Fast forward to 2014 - the cost of conversion to CATOBAR ends up being a fraction of the cost BAe Systems quoted and senior management in the company are hauled into court to face charges of attempting to defraud the taxpayer (see I told you it was a fantasy!). The problem now is the F-35 programme is vastly overdue. Problems getting the F 35B STOVL version working in a safe and reliable manner have pushed back the development of the carrier version, which has seen its own share of problems due to the short distance between the main landing gear and the rear of the aircraft. With only 2 years left before HMS Queen Elizabeth is launched, it has no combat aircraft to fly from its deck.

The Ministry of Defence suddenly discovers a long dormant stain of common sense (yet more fantasy!) and decides that in order to not look like total idiots and have aircraft carriers with nothing to fly from them, promptly leases some F/A 18 Super Hornets to use as a temporary stop-gap. Sadly, their common sense ran out and they allowed British Aerospace to persuade them that these new planes needed to be "upgraded" to work with the "new systems" on HMS QE. Thus in 2015, BAe took delivery of the first tranch of FA-18 E's and promptly stored them in a hanger. The costs of the "upgrade" escalated until eventually some VPs of BAe were lined up against a wall and shot. Subsequent progress was rapid and cost effective. The aircraft were re-designated the FRS-1 Sea Vespid and eventually started flying in 2016. Of course HMS QE was also delayed and was not ready for launch in 2016, but finally in the Summer of 2017 the first aircraft in the newly reconstituted 890 NAS arrived on board and HMS Queen Elizabeth undertook her maiden voyage...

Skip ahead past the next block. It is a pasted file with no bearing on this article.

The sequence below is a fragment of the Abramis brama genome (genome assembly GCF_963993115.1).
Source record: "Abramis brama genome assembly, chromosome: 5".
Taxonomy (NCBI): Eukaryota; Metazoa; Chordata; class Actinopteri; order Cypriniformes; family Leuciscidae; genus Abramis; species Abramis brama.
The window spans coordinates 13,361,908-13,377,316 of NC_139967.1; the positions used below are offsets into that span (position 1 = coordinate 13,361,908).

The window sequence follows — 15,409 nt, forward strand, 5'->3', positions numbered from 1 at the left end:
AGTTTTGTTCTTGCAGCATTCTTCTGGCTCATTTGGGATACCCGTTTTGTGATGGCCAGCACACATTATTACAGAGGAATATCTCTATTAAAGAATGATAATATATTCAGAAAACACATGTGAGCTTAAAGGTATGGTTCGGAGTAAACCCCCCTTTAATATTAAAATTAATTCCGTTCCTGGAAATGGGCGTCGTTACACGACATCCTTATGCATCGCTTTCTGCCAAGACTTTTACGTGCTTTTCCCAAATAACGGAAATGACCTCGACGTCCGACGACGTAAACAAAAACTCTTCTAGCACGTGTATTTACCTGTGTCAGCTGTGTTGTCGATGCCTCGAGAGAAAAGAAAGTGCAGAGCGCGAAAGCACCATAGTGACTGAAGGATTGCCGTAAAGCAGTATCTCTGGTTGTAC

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Build thread here: http://www.britmodeller.com/forums/index.php?showtopic=234927285